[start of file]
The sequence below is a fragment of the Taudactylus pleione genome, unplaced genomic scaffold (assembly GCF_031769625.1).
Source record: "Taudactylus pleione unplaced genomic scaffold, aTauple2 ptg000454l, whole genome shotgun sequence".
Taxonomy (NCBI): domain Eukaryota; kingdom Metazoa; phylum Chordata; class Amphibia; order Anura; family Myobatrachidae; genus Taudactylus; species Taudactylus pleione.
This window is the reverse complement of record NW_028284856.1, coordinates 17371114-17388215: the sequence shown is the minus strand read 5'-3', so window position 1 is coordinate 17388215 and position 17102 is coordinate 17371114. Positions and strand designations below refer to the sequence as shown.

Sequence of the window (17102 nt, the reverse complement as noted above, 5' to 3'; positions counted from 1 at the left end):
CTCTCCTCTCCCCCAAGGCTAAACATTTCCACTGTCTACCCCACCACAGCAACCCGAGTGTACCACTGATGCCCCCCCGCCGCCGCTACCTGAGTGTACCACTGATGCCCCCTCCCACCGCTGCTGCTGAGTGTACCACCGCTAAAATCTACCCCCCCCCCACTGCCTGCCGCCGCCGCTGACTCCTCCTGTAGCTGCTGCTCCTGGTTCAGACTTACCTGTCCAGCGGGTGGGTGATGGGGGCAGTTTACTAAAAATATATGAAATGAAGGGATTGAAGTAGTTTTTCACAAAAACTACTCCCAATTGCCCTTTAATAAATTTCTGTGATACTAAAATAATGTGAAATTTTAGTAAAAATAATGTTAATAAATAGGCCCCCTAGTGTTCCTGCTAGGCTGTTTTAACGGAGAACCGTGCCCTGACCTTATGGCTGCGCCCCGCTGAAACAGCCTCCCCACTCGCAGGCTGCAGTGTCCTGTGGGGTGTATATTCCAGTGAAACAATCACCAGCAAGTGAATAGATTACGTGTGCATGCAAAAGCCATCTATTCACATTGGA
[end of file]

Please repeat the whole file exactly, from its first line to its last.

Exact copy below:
The sequence below is a fragment of the Taudactylus pleione genome, unplaced genomic scaffold (assembly GCF_031769625.1).
Source record: "Taudactylus pleione unplaced genomic scaffold, aTauple2 ptg000454l, whole genome shotgun sequence".
Taxonomy (NCBI): domain Eukaryota; kingdom Metazoa; phylum Chordata; class Amphibia; order Anura; family Myobatrachidae; genus Taudactylus; species Taudactylus pleione.
This window is the reverse complement of record NW_028284856.1, coordinates 17371114-17388215: the sequence shown is the minus strand read 5'-3', so window position 1 is coordinate 17388215 and position 17102 is coordinate 17371114. Positions and strand designations below refer to the sequence as shown.

Sequence of the window (17102 nt, the reverse complement as noted above, 5' to 3'; positions counted from 1 at the left end):
CTCTCCTCTCCCCCAAGGCTAAACATTTCCACTGTCTACCCCACCACAGCAACCCGAGTGTACCACTGATGCCCCCCCGCCGCCGCTACCTGAGTGTACCACTGATGCCCCCTCCCACCGCTGCTGCTGAGTGTACCACCGCTAAAATCTACCCCCCCCCCACTGCCTGCCGCCGCCGCTGACTCCTCCTGTAGCTGCTGCTCCTGGTTCAGACTTACCTGTCCAGCGGGTGGGTGATGGGGGCAGTTTACTAAAAATATATGAAATGAAGGGATTGAAGTAGTTTTTCACAAAAACTACTCCCAATTGCCCTTTAATAAATTTCTGTGATACTAAAATAATGTGAAATTTTAGTAAAAATAATGTTAATAAATAGGCCCCCTAGTGTTCCTGCTAGGCTGTTTTAACGGAGAACCGTGCCCTGACCTTATGGCTGCGCCCCGCTGAAACAGCCTCCCCACTCGCAGGCTGCAGTGTCCTGTGGGGTGTATATTCCAGTGAAACAATCACCAGCAAGTGAATAGATTACGTGTGCATGCAAAAGCCATCTATTCACATTGGA